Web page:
News that Europe has reached a headline agreement on reform of the Common Agricultural Policy will see the focus now shift to identifying how the proposals will be introduced at a Scottish level in 2015.
The CAP delivers between £550 and £650 million to the Scottish food and farming sectors annually, underpinning the production of safe, affordable food and securing significant economic and environmental benefits.
With the CAP having been in place in Europe for more than 50 years, this latest reform comes against a backdrop of significant economic pressure across Europe. Budgetary agreements are still to be ratified but are likely to mean that funds available to support Scottish farmers directly or to promote rural development measures through this package will be reduced.
Since the initial reform proposals were announced in autumn 2011, NFU Scotland has worked tirelessly at Scottish, UK and European levels to ensure priorities for Scotland were recognised within the final agreement.
Many of Scotland’s initial concerns have been addressed. On first take, progress has been made on NFU Scotland’s red line issues on minimising redistribution, supporting active farmers, coupling support payments to livestock, bringing in new entrants and recognising the environmental importance of our permanent pasture.
In our arable sector, damaging greening proposals have been watered down but requirements on crop diversification and obligations on ecological focus areas may yet undermine our cropping sector.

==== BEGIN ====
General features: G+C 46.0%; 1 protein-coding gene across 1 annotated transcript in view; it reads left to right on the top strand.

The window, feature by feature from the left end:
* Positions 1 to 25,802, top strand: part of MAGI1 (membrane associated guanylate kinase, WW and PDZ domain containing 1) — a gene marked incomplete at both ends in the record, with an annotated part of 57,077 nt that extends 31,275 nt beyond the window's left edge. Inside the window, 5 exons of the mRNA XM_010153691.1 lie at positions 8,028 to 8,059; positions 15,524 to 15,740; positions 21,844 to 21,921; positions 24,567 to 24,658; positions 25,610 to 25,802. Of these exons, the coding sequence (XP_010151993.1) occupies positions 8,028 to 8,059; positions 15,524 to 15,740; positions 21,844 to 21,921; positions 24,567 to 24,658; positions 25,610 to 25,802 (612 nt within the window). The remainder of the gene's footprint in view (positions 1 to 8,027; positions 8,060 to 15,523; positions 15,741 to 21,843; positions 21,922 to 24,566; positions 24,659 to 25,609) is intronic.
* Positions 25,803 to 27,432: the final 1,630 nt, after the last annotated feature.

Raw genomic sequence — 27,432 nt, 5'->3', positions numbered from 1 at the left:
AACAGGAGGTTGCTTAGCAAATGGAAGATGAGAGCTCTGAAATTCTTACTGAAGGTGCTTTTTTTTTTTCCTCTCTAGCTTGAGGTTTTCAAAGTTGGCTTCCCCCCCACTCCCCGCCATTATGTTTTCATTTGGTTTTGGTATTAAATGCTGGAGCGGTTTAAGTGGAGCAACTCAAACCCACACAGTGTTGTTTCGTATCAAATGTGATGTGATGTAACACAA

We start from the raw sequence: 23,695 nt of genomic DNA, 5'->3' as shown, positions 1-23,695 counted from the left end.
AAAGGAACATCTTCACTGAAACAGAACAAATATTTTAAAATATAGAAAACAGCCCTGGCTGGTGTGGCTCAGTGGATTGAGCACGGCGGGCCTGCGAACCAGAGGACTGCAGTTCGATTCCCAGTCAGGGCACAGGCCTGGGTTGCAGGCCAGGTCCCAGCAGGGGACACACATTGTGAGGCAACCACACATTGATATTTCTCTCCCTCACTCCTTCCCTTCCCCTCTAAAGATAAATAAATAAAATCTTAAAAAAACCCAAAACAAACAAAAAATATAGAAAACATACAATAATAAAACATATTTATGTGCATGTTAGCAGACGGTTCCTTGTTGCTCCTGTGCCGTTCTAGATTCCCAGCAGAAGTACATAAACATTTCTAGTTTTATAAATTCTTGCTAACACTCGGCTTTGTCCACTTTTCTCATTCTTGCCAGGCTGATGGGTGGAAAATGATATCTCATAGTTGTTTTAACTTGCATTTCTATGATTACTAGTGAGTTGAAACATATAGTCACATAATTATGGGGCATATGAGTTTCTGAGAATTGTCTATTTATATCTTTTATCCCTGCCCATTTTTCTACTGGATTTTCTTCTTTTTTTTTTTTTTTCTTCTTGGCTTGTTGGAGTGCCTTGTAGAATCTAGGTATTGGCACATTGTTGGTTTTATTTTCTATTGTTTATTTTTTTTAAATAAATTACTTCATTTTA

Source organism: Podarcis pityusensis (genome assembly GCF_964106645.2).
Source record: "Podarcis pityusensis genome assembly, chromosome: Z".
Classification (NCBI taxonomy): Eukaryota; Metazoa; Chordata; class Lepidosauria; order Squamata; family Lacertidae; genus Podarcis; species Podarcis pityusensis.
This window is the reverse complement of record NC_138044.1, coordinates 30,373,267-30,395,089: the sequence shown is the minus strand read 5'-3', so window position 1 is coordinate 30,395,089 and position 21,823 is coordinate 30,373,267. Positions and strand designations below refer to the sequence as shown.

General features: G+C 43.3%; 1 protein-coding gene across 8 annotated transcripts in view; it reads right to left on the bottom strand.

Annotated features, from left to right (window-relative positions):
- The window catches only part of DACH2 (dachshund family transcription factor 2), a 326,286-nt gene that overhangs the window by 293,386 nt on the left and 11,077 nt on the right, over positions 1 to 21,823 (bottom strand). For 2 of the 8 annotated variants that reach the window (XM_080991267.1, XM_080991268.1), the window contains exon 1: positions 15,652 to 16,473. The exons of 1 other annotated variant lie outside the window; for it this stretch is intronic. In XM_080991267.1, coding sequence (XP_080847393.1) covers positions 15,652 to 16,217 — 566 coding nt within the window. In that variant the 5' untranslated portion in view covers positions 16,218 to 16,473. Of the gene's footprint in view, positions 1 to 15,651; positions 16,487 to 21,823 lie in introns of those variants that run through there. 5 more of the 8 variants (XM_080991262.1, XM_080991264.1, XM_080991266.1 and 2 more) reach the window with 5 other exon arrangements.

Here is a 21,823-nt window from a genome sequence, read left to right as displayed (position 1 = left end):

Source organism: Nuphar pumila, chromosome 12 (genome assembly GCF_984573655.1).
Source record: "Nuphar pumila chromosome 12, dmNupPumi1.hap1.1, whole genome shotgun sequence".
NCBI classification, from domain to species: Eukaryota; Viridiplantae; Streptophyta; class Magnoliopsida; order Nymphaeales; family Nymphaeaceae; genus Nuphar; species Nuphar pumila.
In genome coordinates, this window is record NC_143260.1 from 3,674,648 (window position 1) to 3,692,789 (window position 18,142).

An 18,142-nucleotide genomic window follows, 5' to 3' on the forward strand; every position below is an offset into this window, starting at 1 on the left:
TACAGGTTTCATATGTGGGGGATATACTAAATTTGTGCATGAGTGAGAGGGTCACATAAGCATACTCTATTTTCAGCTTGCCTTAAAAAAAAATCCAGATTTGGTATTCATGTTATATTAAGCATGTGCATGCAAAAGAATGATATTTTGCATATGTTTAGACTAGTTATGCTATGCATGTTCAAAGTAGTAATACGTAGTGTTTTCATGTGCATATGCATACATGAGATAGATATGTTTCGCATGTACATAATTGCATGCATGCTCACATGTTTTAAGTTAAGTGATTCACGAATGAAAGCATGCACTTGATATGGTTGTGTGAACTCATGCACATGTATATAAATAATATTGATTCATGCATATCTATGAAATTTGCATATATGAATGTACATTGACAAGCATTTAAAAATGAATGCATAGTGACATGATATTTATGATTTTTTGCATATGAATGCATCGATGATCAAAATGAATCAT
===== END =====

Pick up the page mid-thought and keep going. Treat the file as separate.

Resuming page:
NFU Scotland’s President Nigel Miller, who was in Luxembourg for the Council of Ministers meeting on Monday and travelled to Brussels today (Wednesday 26 June), said:
“After two years of talking, we now have a degree of certainty and, in many respects, the real work starts now. We need to quickly digest the whole package, study the final Commission text when it arrives later this year and identify the measures that will best deliver for Scottish farming and our associated industries between 2015 and 2020.
“In the past few days, a lot more flexibility has been built into the proposals. The ‘Irish tunnel’ model of partially converging payments in a region to address redistribution concerns is now an option and may be of value to existing scheme recipients in Scotland.
“Similarly, the scope for new entrants and those disadvantaged by our current system to be fully integrated into any new scheme from day one and receive top-up support will be of advantage to Scotland. It opens up the potential for a two-speed approach – new businesses moving to a new payment arrangement from day one with existing businesses entering a transition phase.
“Modelling work looking at the many permutations for delivering support to Scottish agriculture is already underway and is at the core of identifying the right scheme for Scotland.
“The option to couple some of our support payments to livestock, as we currently do via our Scottish Beef Calf Scheme, remains in place and may be an essential tool to stabilising and rebuilding our declining stock numbers.
“There’s further good news in that Scotland’s permanent grassland area can be monitored at a national or regional level. Providing our area doesn’t fall by more than 5 percent, we’ll avoid a farm level approach.”